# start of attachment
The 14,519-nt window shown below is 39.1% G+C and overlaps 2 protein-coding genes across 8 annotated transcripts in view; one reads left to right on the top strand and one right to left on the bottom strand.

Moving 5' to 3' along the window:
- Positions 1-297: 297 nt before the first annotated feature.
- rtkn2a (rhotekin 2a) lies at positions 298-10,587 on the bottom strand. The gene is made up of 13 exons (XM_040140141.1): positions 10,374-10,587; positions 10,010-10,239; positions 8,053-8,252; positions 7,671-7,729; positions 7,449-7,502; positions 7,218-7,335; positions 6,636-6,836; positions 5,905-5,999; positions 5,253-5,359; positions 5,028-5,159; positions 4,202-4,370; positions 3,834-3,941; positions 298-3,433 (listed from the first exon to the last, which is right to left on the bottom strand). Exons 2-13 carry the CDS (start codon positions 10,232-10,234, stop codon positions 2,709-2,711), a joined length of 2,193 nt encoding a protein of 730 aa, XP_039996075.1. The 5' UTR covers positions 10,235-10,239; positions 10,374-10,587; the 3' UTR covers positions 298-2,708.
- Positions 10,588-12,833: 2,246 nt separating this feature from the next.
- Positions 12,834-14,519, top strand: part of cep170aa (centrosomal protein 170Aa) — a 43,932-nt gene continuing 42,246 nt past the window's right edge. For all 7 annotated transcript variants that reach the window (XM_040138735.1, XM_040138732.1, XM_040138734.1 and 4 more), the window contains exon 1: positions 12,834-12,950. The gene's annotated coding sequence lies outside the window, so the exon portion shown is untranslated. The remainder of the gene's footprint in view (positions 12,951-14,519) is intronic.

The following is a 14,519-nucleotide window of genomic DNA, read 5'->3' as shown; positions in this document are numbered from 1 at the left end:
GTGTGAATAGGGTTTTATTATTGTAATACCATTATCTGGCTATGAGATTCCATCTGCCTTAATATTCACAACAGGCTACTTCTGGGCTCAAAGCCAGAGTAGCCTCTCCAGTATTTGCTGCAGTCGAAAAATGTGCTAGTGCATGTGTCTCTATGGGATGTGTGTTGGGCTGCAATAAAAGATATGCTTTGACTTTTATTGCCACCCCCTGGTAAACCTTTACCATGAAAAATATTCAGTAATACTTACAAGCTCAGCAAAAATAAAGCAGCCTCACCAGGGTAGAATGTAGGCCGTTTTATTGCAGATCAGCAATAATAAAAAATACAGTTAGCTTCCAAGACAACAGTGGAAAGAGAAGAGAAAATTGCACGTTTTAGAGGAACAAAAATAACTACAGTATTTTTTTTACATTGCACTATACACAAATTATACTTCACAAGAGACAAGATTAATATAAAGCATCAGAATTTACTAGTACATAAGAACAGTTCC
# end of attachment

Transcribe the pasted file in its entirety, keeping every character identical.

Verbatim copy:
The 14,519-nt window shown below is 39.1% G+C and overlaps 2 protein-coding genes across 8 annotated transcripts in view; one reads left to right on the top strand and one right to left on the bottom strand.

Moving 5' to 3' along the window:
- Positions 1-297: 297 nt before the first annotated feature.
- rtkn2a (rhotekin 2a) lies at positions 298-10,587 on the bottom strand. The gene is made up of 13 exons (XM_040140141.1): positions 10,374-10,587; positions 10,010-10,239; positions 8,053-8,252; positions 7,671-7,729; positions 7,449-7,502; positions 7,218-7,335; positions 6,636-6,836; positions 5,905-5,999; positions 5,253-5,359; positions 5,028-5,159; positions 4,202-4,370; positions 3,834-3,941; positions 298-3,433 (listed from the first exon to the last, which is right to left on the bottom strand). Exons 2-13 carry the CDS (start codon positions 10,232-10,234, stop codon positions 2,709-2,711), a joined length of 2,193 nt encoding a protein of 730 aa, XP_039996075.1. The 5' UTR covers positions 10,235-10,239; positions 10,374-10,587; the 3' UTR covers positions 298-2,708.
- Positions 10,588-12,833: 2,246 nt separating this feature from the next.
- Positions 12,834-14,519, top strand: part of cep170aa (centrosomal protein 170Aa) — a 43,932-nt gene continuing 42,246 nt past the window's right edge. For all 7 annotated transcript variants that reach the window (XM_040138735.1, XM_040138732.1, XM_040138734.1 and 4 more), the window contains exon 1: positions 12,834-12,950. The gene's annotated coding sequence lies outside the window, so the exon portion shown is untranslated. The remainder of the gene's footprint in view (positions 12,951-14,519) is intronic.

The following is a 14,519-nucleotide window of genomic DNA, read 5'->3' as shown; positions in this document are numbered from 1 at the left end:
GTGTGAATAGGGTTTTATTATTGTAATACCATTATCTGGCTATGAGATTCCATCTGCCTTAATATTCACAACAGGCTACTTCTGGGCTCAAAGCCAGAGTAGCCTCTCCAGTATTTGCTGCAGTCGAAAAATGTGCTAGTGCATGTGTCTCTATGGGATGTGTGTTGGGCTGCAATAAAAGATATGCTTTGACTTTTATTGCCACCCCCTGGTAAACCTTTACCATGAAAAATATTCAGTAATACTTACAAGCTCAGCAAAAATAAAGCAGCCTCACCAGGGTAGAATGTAGGCCGTTTTATTGCAGATCAGCAATAATAAAAAATACAGTTAGCTTCCAAGACAACAGTGGAAAGAGAAGAGAAAATTGCACGTTTTAGAGGAACAAAAATAACTACAGTATTTTTTTTACATTGCACTATACACAAATTATACTTCACAAGAGACAAGATTAATATAAAGCATCAGAATTTACTAGTACATAAGAACAGTTCC